Why Boston? Well, we had some airline tickets we needed to use before coming to Europe. Stijn suggested Boston knowing that I had been once before and I loved it! He had never been, and I knew he would love it!
We left November 20 for a two night/3 day stay in Boston's South End. This was a great area to be with the Boston Rapid Transit just a short walk away from our hotel. You see, Boston is a great city to visit on foot! No need for a rental car, besides you would make yourself crazy trying to find a place to park.
The "T" as locals refer to it, takes you to all the tourist areas. We decide to start with the "Public Garden" and "Boston Common."
Boston Common is littered with historical monuments. Here are a few you may have heard about and quite possibly some you haven't.
Do you know the story of Mrs. Mallard and her eight babies? "Make Way For Ducklings" was written in 1941 by Robert McCloskey and is about a Mallard family searching for a new place to live.
This bronze sculpture was unveiled in 1987, the 150th anniversary of the Public Garden.
This is one of the smallest suspension bridges in the world and sits at the heart of the Public Garden.
The "Brewer Fountain", donated by Gardner Brewer in 1868, is an exact copy of a fountain which was designed by French artist Liénard for the World Exposition of 1855 in Paris.
The Boston Common Frog Pond is nestled in the heart of America's oldest public park and in Colonial times, real frogs lived in the pond. In the winter months from mid-November to mid-March "Frog Pond" transforms into a place to ice skate.
A Classical Revival bandstand "Parkman Bandstand" sits at the center of a particularly lovely network of paths surrounded by stately trees. It's used for concerts and other events. The bandstand was named for George Francis Parkman, who died in 1908, leaving the city $5.5 million to be used for the maintenance of the Common.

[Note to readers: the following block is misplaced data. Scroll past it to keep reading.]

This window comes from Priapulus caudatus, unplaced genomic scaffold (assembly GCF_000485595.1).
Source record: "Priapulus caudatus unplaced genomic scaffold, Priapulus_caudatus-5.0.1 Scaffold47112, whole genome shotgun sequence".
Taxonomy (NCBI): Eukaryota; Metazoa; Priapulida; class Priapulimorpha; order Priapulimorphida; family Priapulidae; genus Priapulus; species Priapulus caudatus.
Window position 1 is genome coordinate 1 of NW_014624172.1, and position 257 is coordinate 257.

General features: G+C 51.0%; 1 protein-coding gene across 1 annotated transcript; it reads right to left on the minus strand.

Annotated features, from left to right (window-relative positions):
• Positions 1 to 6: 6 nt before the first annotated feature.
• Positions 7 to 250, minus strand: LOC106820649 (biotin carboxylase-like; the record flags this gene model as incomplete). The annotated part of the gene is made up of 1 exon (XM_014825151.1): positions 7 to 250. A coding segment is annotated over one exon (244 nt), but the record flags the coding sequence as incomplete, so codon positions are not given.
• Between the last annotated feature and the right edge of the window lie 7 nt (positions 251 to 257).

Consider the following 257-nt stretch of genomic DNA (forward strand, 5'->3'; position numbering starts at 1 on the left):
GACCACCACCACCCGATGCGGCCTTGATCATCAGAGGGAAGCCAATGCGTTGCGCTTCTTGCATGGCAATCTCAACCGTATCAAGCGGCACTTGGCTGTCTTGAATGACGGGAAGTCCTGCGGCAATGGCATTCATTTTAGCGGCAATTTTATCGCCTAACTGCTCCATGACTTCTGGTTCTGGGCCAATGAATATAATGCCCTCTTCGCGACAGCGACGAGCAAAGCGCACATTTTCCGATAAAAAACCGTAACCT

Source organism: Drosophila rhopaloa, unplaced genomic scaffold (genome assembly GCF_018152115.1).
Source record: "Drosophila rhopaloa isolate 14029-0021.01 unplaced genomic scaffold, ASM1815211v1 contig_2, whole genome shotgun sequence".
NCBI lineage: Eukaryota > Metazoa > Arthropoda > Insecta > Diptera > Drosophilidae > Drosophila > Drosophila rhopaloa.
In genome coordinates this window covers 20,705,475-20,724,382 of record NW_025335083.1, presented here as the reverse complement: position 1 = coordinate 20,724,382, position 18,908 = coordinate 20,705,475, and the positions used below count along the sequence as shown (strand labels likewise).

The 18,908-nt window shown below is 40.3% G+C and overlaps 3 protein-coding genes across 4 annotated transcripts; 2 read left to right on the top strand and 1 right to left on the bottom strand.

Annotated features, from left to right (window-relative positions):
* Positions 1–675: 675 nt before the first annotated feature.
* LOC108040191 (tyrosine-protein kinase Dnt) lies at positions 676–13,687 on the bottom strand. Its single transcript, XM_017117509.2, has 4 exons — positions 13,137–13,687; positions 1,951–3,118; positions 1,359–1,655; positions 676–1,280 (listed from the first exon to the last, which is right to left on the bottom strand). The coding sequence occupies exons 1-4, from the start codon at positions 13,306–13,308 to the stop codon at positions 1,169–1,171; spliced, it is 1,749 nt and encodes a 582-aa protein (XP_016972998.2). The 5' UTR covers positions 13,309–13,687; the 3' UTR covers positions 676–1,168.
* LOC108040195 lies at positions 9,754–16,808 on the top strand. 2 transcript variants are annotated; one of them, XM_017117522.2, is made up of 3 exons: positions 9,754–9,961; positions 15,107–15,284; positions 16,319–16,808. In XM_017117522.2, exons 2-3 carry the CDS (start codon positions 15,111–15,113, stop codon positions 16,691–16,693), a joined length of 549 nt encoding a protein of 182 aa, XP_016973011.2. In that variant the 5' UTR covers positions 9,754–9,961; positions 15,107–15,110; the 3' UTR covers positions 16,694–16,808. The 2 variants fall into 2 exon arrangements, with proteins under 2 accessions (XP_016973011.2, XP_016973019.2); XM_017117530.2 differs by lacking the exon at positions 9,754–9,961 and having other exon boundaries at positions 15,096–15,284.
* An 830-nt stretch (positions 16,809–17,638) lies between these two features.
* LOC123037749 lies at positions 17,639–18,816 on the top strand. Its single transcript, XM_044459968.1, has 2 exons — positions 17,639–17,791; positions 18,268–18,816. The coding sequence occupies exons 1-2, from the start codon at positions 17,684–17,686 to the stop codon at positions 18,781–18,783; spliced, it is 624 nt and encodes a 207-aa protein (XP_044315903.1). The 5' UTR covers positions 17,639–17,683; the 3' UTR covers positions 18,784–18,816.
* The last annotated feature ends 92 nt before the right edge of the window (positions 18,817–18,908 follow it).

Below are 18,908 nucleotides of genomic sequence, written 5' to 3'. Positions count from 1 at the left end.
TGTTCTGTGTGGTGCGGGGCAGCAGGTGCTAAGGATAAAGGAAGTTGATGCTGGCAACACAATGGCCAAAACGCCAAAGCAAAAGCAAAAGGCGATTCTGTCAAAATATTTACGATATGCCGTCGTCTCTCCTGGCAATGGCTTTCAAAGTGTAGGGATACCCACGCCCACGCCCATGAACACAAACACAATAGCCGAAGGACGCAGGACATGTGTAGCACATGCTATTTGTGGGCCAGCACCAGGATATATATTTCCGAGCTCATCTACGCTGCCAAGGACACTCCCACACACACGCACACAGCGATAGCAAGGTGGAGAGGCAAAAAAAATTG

Well, I think you know who this is......
......and maybe even this guy.
Located on a rise called "Flag Staff Hill", the "Soldiers and Sailors Monument" was erected in memory of Massachusetts soldiers and sailors who died in the U.S. Civil War. Construction began in 1874 and the monument was dedicated on September 17, 1877.
Located across from the Boston Common on the top of Beacon Hill, is the Massachusetts State House built in 1798. The land was once owned by Massachusetts first elected governor, John Hancock. Charles Bullfinch, the leading architect of the day, designed the building.
Bullfinch.....does that name ring a bell?
Yes, "Cheers" is the home of the "Bull and Finch Pub"
This center of Boston truely has some wonderful photo opportunities. Here are few more of my favorites!
Well I could bore you to death with all the pictures I took! So let's get some lunch!
When in Boston, eat seafood!
I will warn you now, it's going to be a week or so before I can get back on the computer to give you Part 2. We have company coming from Bulgaria today to see Taylor Swift in concert here in Brussels. And then, my honey surprised me with a trip to Cologne Germany this week! Story to follow, eventually.
If you would like to see more pictures of Boston Common, just click here "Where's Debbie" and then on the album "Boston Getaway-Part 1"